The Medieval Icelandic Saga and Oral Tradition: A Discourse on Method

  Sigurðsson, Gísli. 2004. The Medieval Icelandic Saga and Oral Tradition: A Discourse on Method. Trans. Nicholas Jones. Milman Parry Collection of Oral Literature 2. Cambridge, MA: Milman Parry Collection of Oral Literature.

8. Implications for Saga Research

The overall conclusion to emerge from this study is that, by assuming the existence of a living oral tradition in Icelandic society in the 12th and 13th centuries, the perspective of our research shifts fundamentally. This change applies equally to how we interpret both the historical facts and the individual texts themselves. For instance, in Part I reasons were given for thinking that the lawspeakers of the ancient Icelandic Commonwealth did not necessarily view the written codification of the law as ‘a step in the right direction’: this introduction of writing into what had previously been an oral preserve served primarily the interests of the Church and might well have been viewed by the lawspeakers themselves as a threat to their position of authority within society. Similarly, the analysis of the verse examples in Óláfr Þórðarson hvítaskáld’s Third Grammatical Treatise led to new insights regarding the extent and nature of the oral poetic tradition, specifically that the poetic knowledge of a man brought up in the oral tradition of poetry and storytelling in the 13th century appears to have been confined principally to the parts of the country in which his and his family’s influence was felt most strongly, while his citations from the common poetic heritage of previous centuries suggest that this heritage was restricted largely to court poetry produced by Icelandic skalds on their travels abroad. The domestic tradition of oral poetry therefore appears to have been much more highly localized than was previously thought.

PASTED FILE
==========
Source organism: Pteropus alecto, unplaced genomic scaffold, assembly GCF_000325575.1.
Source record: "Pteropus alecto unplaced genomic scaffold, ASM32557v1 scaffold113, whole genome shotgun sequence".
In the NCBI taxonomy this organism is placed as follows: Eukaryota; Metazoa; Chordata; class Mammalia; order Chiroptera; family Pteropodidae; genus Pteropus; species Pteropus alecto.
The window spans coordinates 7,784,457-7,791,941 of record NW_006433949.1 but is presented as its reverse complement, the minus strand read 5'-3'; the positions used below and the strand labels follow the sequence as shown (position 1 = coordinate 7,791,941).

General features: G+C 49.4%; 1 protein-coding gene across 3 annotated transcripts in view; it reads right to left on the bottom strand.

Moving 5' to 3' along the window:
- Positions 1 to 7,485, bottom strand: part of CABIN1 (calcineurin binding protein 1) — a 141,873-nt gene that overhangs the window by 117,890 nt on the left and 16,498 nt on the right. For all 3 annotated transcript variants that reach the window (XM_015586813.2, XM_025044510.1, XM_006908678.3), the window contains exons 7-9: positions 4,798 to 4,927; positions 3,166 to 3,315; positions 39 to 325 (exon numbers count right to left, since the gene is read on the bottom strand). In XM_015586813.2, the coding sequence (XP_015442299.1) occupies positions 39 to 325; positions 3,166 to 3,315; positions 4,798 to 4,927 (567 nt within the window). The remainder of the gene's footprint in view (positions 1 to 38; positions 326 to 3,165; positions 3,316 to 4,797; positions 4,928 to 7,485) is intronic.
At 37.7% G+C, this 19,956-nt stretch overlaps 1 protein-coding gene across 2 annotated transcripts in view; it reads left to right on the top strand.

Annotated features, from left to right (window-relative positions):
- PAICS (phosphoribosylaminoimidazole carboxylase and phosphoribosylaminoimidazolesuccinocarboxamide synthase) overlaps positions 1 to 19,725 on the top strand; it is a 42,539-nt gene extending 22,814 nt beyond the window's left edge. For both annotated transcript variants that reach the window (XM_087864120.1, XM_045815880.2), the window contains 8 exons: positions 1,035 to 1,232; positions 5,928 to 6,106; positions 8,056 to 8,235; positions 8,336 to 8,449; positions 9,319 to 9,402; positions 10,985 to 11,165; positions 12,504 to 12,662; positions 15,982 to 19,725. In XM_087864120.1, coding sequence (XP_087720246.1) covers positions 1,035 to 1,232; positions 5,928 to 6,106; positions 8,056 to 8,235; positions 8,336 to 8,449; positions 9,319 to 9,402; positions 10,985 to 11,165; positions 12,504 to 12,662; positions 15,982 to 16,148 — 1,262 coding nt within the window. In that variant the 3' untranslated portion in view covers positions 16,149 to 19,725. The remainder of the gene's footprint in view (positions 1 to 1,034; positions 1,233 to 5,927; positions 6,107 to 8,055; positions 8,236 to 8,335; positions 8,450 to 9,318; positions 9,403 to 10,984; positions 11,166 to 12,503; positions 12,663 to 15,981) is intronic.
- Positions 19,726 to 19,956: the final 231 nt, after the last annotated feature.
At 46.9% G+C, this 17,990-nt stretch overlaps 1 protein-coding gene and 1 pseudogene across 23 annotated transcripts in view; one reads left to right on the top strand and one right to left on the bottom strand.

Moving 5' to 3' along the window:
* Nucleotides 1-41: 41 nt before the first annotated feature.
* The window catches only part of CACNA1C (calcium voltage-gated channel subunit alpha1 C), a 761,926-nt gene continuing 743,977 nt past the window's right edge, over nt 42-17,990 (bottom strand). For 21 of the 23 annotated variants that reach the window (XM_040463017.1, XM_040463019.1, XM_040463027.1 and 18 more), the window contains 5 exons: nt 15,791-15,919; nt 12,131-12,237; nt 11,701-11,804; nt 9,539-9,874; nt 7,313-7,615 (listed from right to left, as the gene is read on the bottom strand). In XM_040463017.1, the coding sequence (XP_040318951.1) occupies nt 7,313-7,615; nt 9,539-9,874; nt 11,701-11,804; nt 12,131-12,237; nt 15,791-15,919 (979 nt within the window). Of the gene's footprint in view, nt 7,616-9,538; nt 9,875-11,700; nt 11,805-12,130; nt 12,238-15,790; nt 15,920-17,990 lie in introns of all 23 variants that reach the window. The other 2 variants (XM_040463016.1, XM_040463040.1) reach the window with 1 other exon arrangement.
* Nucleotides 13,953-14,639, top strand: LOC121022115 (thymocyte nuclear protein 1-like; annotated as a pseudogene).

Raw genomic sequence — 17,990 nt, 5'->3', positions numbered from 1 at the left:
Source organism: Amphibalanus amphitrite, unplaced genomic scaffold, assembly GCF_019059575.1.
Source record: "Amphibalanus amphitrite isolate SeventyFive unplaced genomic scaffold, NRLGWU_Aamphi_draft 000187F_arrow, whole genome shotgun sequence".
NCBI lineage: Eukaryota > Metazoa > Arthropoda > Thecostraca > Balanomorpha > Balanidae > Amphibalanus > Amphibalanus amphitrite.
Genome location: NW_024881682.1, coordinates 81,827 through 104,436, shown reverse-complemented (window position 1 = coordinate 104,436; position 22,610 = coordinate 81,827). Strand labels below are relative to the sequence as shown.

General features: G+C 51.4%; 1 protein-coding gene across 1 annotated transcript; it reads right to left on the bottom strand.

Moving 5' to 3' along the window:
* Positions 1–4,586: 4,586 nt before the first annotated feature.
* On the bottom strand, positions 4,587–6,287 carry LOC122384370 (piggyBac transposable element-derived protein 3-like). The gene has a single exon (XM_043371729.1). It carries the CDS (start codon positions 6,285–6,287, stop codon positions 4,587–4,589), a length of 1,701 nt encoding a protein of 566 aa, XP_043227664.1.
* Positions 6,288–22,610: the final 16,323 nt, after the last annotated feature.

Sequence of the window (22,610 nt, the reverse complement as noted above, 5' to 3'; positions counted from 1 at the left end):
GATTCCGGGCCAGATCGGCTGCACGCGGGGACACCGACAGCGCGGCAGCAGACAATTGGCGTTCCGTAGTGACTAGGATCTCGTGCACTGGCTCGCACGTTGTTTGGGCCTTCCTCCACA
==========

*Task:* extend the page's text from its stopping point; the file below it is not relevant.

Part II turned to the implications of assuming a living oral tradition of storytelling and historiography behind the written prose literature of medieval Iceland. This approach enables us to identify features of the style and meaning of the sagas that can be traced to an interplay between the texts and the audience’s prior knowledge of the characters and events described, a knowledge that can only have come from oral tradition. Hitherto, these features have generally passed unnoticed among scholars, or been condemned as structural flaws and put down to incompetence on the part of the authors. By applying the findings of research into modern oral traditions and using them to cast light on the culture of medieval Iceland and frame new questions of our limited sources, it becomes possible to construct an image of how these ancient writings might have worked upon their original audiences—which should always be the first task of the literary scholar, before it is permissible to venture out onto the thin ice of textual interpretation through the methods of contemporary psychological and critical theories.